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Grief Lessons: Four Plays by Euripides Grief Lessons: Four Plays by Euripides by Anne Carson
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“Why does tragedy exist? Because you are full of rage. Why are you full of rage? Because you are full of grief.”
Anne Carson (Translator), Grief Lessons: Four Plays by Euripides
“Could you visit me in dreams? That would cheer me.
Sweet to see friends in the night, however short the time.”
Anne Carson, Grief Lessons: Four Plays by Euripides
“Come here, let me share a bit of wisdom with you.
Have you given much thought to our mortal condition?
Probably not. Why would you? Well, listen.
All mortals owe a debt to death.
There's no one alive
who can say if he will be tomorrow.
Our fate moves invisibly! A mystery.
No one can teach it, no one can grasp it.
Accept this! Cheer up! Have a drink!
But don't forget Aphrodite--that's one sweet goddess.
You can let the rest go. Am I making sense?
I think so. How about a drink.
Put on a garland. I'm sure
the happy splash of wine will cure your mood.
We're all mortal you know. Think mortal.
Because my theory is, there's no such thing as life,
it's just catastrophe.
Anne Carson, Grief Lessons: Four Plays by Euripides
“There is a theory that watching unbearable stories about other people lost in grief and rage is good for you—may cleanse you of your darkness. Do you want to go down to the pits of yourself all alone? Not much. What if an actor could do it for you? Isn’t that why they are called actors? They act for you. You sacrifice them to action. And this sacrifice is a mode of deepest intimacy of you with your own life. Within it you watch [yourself] act out the present or possible organization of your nature. You can be aware of your own awareness of this nature as you never are at the moment of experience. The actor, by reiterating you, sacrifices a moment of his own life in order to give you a story of yours.”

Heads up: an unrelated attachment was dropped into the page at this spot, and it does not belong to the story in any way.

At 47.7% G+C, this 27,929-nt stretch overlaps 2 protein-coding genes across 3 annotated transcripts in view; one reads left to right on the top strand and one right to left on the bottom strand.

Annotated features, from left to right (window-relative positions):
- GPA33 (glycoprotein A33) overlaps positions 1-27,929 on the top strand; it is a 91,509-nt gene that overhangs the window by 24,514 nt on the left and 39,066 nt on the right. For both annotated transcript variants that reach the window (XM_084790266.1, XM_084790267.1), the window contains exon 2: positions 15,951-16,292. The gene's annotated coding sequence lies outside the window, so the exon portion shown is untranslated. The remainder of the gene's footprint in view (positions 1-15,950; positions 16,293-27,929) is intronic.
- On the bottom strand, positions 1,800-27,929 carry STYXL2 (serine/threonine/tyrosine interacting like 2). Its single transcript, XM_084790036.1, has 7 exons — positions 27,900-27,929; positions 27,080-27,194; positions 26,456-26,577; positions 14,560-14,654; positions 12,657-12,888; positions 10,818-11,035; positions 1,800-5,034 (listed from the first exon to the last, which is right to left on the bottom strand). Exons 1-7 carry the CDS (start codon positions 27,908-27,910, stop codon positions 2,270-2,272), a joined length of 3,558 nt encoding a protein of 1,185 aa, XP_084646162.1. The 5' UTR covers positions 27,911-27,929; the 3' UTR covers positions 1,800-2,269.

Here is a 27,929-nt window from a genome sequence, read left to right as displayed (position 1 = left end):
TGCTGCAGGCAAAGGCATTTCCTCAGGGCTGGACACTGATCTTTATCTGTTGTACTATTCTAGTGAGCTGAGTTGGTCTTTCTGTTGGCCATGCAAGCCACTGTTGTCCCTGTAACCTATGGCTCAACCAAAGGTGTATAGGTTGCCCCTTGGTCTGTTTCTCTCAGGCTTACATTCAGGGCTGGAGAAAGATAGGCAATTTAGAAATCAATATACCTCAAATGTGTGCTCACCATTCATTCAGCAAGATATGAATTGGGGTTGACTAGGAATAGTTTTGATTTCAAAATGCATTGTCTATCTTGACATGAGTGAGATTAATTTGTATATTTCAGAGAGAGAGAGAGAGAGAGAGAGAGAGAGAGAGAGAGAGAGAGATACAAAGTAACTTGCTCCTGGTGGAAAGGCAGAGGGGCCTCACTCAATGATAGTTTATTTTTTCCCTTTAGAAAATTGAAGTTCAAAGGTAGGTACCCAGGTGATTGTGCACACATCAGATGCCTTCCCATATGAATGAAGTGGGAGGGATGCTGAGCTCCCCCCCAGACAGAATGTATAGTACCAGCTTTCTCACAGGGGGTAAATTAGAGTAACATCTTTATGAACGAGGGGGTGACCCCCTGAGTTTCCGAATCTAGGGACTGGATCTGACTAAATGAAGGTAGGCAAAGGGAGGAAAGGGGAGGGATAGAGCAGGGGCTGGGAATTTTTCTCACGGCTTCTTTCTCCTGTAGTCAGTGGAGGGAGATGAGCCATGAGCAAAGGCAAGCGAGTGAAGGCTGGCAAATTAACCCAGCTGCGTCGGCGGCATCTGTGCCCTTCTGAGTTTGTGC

Anne Carson, Grief Lessons: Four Plays by Euripides
“Now every mortal has pain
and sweat is constant,
but if there is anything dearer than being alive,
it's dark to me.
We humans seem disastrously in love with this thing
(whatever it is) that glitters on the earth--
we call it life. We know no other.
The underworld's a blank
and all the rest just fantasy.”
Anne Carson, Grief Lessons: Four Plays by Euripides
“Myths are stories about people who become too big for their lives temporarily, so that they crash into other lives or brush against gods. In crisis their souls are visible.”